Carnegie Mellon University

Better Workplace

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Health, Energy, Productivity Gains

Intelligent Workplace

For six years, a team of faculty, researchers and students from Carnegie Mellon's Center for Building Performance and Diagnostics in the School of Architecture studied federal buildings across the country.

One key goal: to recommend major energy savings strategies that would also yield health and productivity gains for U.S. General Services Administration (GSA) facilities.

"I want people to think of architecture as central to the solution, not peripheral," said Vivian Loftness, Carnegie Mellon's University Professor of Architecture who led the team.

The group took physical instruments into the field and met with more than 600 employees from San Francisco to Ft. Worth to Washington, D.C. to Kansas City to Denver. Based on their findings, they made several key recommendations. At the top of the list: raise summer air conditioning temperatures and lower year round light levels.

"The federal work environment was really too cold for summer clothing. This not only wastes energy," she said, "but research  reveals that productivity is also reduced in too cold of an environment."

The Carnegie Mellon team also identified that federal buildings have two to three times the amount of lighting that is needed for today's computer-intensive work.

"Lowering the ambient lighting and providing relocate-able task lighting would result in improved health, productivity and immediate energy savings," she said.

In addition, the team found that too many offices still had older cathode ray tube (CRT) computer screens, which have significant energy penalties.

"These older computer screens also have significant reflective glare and poor contrast, making tasks harder to see and leading to headaches. Replacing these old monitors will save energy and provide health and productivity benefits," Loftness said.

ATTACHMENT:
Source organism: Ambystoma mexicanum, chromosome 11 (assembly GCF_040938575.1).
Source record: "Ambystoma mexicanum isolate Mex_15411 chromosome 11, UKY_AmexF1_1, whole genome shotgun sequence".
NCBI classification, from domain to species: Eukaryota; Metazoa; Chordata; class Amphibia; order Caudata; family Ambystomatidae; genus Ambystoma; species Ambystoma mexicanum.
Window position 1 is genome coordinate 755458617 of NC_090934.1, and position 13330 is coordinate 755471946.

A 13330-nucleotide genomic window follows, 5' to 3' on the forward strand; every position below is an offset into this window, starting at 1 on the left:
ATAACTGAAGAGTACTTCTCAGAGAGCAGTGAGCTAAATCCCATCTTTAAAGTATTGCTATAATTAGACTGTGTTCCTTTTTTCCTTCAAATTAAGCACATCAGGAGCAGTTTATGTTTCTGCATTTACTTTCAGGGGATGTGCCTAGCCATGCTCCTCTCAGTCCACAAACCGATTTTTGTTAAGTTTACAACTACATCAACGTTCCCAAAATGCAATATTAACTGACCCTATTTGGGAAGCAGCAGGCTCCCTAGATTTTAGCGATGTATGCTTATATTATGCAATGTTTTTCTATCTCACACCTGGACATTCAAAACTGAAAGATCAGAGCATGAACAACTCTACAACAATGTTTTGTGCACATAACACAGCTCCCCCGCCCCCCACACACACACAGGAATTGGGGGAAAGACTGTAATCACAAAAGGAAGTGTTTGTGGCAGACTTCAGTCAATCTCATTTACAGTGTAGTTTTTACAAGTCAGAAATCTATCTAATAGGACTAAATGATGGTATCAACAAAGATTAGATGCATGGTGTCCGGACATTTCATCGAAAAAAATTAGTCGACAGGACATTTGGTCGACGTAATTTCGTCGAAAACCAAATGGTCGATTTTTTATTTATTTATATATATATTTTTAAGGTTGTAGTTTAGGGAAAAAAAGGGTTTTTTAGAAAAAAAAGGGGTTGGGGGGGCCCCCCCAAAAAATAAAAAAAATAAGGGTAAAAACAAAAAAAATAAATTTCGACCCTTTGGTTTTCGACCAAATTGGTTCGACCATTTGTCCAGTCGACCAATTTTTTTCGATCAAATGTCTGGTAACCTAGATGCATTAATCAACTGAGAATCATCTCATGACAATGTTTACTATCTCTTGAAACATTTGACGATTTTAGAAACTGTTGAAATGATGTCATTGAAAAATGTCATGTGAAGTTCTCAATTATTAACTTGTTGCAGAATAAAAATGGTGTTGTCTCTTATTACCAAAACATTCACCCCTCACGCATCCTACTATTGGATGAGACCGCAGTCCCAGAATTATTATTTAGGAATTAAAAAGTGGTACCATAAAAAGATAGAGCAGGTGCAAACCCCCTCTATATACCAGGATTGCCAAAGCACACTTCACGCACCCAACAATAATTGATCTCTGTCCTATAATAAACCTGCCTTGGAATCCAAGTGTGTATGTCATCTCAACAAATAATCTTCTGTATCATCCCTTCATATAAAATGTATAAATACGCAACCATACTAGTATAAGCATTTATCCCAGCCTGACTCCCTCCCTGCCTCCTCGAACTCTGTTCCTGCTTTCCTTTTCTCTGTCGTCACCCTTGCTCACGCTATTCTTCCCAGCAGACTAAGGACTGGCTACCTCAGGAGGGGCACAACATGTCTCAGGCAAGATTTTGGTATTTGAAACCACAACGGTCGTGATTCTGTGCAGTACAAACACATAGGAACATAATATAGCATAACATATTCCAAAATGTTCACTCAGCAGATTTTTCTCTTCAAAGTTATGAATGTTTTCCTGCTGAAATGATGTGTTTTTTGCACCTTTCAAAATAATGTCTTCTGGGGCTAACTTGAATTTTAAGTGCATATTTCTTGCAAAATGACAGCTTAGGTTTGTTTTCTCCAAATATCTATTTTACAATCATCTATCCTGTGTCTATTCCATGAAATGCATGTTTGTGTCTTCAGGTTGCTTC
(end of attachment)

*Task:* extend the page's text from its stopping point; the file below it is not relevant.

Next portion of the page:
Another major energy conserving action with performance benefits is decreasing the number of printers in use and improving their location.

"There is one printer for every five people in the federal workplace," Loftness said. "Not only do people not get the health benefits of getting up and walking around, they lose the 'collaborative moment,' the serendipitous collaboration that occurs at community printers."

The team found that an excess of printers are often located in circulation areas and empty workstations, where noise from the printers led to headaches and lower productivity. Moreover, the printers were being left on all night.

"That's a lot of parasitic load, not serving any use 90 percent of the time," she said. "Let's retire these dinosaurs, and set up a shared service space where you can get coffee nearby."

Loftness serves on the Board of Directors for the US Green Building Council and is on the Pennsylvania Climate Change Advisory Council, charged with recommending new state mandates for reducing our carbon footprints.

Related Links: School of Architecture  |  GSA.gov  |  Environment at Carnegie Mellon